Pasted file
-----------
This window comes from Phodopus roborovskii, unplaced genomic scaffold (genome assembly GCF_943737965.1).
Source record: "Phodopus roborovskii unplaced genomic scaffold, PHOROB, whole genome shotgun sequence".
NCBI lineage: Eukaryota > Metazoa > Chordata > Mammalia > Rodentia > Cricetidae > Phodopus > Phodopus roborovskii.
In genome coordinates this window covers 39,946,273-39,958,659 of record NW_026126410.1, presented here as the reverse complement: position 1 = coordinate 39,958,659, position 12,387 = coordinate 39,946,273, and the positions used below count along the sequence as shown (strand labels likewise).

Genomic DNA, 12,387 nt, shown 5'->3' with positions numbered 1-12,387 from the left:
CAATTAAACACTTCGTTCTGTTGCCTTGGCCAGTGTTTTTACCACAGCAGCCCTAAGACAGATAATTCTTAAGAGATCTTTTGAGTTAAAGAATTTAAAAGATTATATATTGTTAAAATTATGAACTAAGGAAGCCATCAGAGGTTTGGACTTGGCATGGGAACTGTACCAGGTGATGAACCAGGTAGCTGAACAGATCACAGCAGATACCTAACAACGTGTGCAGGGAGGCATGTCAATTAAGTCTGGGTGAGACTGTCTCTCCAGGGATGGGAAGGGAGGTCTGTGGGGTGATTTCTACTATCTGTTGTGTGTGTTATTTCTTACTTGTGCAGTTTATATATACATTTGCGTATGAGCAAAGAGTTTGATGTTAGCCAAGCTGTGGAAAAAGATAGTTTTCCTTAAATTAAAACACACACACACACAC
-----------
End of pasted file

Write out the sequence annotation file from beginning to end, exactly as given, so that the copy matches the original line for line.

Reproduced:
This window comes from Phodopus roborovskii, unplaced genomic scaffold (genome assembly GCF_943737965.1).
Source record: "Phodopus roborovskii unplaced genomic scaffold, PHOROB, whole genome shotgun sequence".
NCBI lineage: Eukaryota > Metazoa > Chordata > Mammalia > Rodentia > Cricetidae > Phodopus > Phodopus roborovskii.
In genome coordinates this window covers 39,946,273-39,958,659 of record NW_026126410.1, presented here as the reverse complement: position 1 = coordinate 39,958,659, position 12,387 = coordinate 39,946,273, and the positions used below count along the sequence as shown (strand labels likewise).

Genomic DNA, 12,387 nt, shown 5'->3' with positions numbered 1-12,387 from the left:
CAATTAAACACTTCGTTCTGTTGCCTTGGCCAGTGTTTTTACCACAGCAGCCCTAAGACAGATAATTCTTAAGAGATCTTTTGAGTTAAAGAATTTAAAAGATTATATATTGTTAAAATTATGAACTAAGGAAGCCATCAGAGGTTTGGACTTGGCATGGGAACTGTACCAGGTGATGAACCAGGTAGCTGAACAGATCACAGCAGATACCTAACAACGTGTGCAGGGAGGCATGTCAATTAAGTCTGGGTGAGACTGTCTCTCCAGGGATGGGAAGGGAGGTCTGTGGGGTGATTTCTACTATCTGTTGTGTGTGTTATTTCTTACTTGTGCAGTTTATATATACATTTGCGTATGAGCAAAGAGTTTGATGTTAGCCAAGCTGTGGAAAAAGATAGTTTTCCTTAAATTAAAACACACACACACACAC